FIG. 1 depicts a Database Dictionary 101. For purposes of exposition, only some aspects of Database Dictionary 101 and data structures contained therein are depicted in FIG. 1. Database dictionary 101 includes Table_sys 102, Schema_sys 103, Column_sys 104, and Tablespace_sys 105.

Table_sys 102 is a table that contains metadata that defines, at least in part, tables within a database. Table_sys 102 comprises (1) records that each define a table, and (2) attributes, each of which describe an aspect or property of a table. Among such attributes are Table Name and Schema. Table_sys 102 contains other attributes not specifically depicted in FIG. 1. Table Name is a name or label for a table, and Schema is the schema to which the table belongs. A schema is a defined and/or labeled set of database objects. One record in Table_sys 102 defines a table as having the name EMP and belonging to schema SchA. Another record defines a table as having the name DEPT and belonging to schema SchA. A third record in Table_sys 102 defines another table also as having the name EMP, but belonging to schema SchB.

Schema_sys 103 defines schemas. Schema_sys 103 has attribute Schema Name as well as other attributes. One record in Schema_sys 103 defines a schema having the name SchA; another record defines a schema having the name SchA.

Column_sys 104 is a table containing metadata defining column database objects. Column_sys 104 has attributes Column Name and Table, among other attributes. Column Name is a name or label for a column, and Table identifies a table to which a column belongs.

Tablespace_sys 105 is a table defining tablespaces. A tablespace is set of one or more files, or one or more portions of a file, or combination thereof, that is used to store data for database objects, such as data for a table or index. Each record in Tablespace_sys 105 defines a tablespace. Attributes of Tablespace_sys 105 each describes an aspect or property of a tablespace. The attribute Tablespace Name is a name or label for a tablespace. Attribute Object identifies a database object for which a tablespace stores data. Attribute File specifies one or more files that are in a tablespace. One record in Tablespace_sys 105 defines a tablespace as having the name TS_EMP1 and being used to store table EMP in schema SchA, as specified by the Object attribute value of SchA.EMP. Another record in Tablespace_sys 105 defines a tablespace as having the name TS_DEPT1 and being used to store data for table DEPT in schema SchA, as specified by the Object attribute value of SchA.EMP. Yet another record in Tablespace_sys 105 defines a tablespace as having the name TS_EMP4 and being used to store table EMP in schema SchB, as specified by the Object attribute value of SchB.EMP.

Database Dictionary 101 is expositive and illustrative of a database dictionary but not limiting. For example, a database dictionary may have more tables and attributes than those depicted for Database Dictionary 101. Other tables may define users, user privileges, and which user privileges are granted to which user. Furthermore, data structures of a database dictionary are not limited to tables, such as the tables depicted in FIG. 1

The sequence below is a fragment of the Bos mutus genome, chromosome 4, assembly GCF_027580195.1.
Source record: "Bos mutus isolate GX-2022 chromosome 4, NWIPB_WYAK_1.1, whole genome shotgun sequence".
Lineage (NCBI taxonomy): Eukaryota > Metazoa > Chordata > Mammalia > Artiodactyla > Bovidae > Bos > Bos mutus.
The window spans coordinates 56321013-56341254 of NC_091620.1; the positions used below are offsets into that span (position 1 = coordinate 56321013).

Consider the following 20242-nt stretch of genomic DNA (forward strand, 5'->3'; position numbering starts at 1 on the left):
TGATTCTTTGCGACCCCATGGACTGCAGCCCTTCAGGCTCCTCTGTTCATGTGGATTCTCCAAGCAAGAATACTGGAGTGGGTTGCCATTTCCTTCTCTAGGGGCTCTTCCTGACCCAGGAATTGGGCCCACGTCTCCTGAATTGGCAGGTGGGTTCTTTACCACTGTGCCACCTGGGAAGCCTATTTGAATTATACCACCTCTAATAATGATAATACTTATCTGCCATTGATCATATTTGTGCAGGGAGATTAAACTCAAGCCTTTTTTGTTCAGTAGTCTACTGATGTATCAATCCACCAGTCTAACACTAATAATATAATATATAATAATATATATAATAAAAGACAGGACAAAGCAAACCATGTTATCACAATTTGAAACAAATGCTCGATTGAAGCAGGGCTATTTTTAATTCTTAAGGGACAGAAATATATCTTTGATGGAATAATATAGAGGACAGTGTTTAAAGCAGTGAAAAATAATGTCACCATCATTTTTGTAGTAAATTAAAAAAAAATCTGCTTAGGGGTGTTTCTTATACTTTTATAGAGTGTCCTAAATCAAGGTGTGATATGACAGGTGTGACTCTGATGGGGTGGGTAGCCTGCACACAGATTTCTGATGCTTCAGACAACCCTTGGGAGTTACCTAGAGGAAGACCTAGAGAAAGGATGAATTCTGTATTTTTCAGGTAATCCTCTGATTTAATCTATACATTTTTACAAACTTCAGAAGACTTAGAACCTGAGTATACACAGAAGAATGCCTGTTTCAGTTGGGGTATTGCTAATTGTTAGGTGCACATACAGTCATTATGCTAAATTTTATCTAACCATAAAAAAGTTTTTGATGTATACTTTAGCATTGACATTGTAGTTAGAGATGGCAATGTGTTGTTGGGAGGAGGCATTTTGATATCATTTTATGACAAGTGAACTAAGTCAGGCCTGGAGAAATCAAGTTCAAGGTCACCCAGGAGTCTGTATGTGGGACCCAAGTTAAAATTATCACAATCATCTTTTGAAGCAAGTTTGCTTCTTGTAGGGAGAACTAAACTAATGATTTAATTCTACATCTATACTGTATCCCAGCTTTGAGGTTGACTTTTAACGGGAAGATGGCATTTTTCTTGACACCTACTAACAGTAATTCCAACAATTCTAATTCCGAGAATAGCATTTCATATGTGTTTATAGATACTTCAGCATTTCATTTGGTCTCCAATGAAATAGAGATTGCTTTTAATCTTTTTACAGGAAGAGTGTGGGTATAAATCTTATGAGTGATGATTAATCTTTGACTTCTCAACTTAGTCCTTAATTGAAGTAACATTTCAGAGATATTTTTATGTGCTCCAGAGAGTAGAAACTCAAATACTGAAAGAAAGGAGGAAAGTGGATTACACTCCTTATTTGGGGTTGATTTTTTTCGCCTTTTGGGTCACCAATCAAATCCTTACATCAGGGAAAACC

Storage of Database Dictionary Metadata

Metadata for a database dictionary is stored persistently in a dictionary store. A dictionary store may be, without limitation, one or more files, including a tablespace's file. When a database server is running, the database dictionary comprises, at least in part, one or more data structures in volatile memory (“in-memory data structures”) that store at least a portion of metadata that is in the dictionary store. Such in-memory data structures are created and populated with metadata from a dictionary store when, for example, initializing a database server or instance for operation. Examples of in-memory data structures include tables depicted earlier, such Column_sys 104 and Table_sys 102.

Once the in-memory data structures are populated, the metadata in the in-memory data structures may be quickly accessed by database operations that require the use of a database dictionary, such as query evaluation. Populating the in-memory data structures is referred to herein as loading the database dictionary.

Namespace

A namespace is a domain in which names or labels of objects of a particular type must be unique for objects of that type. Database Dictionary 101 includes several different namespaces.

One such namespace is the namespace for a table. The namespace for a table is bounded by a schema. A name of a table is unique between names of other tables belonging to the schema. The namespace for a column is bounded by a table. A column name is unique among other columns names for a table.

For a schema and a tablespace, the namespace is bounded by a database, as defined by Database Dictionary 101. A name of a schema is unique between names of other schemas defined by Database Dictionary 101. A name of a tablespace is unique between names of other tablespaces defined by Database Dictionary 101. Note that even though tablespaces TS_EMP1, TS_EMP2, TS_EMP3, TS_EMP4, TS_EMP5 store data for tables named EMP, the tablespaces's namespace require that the tablespaces have unique names.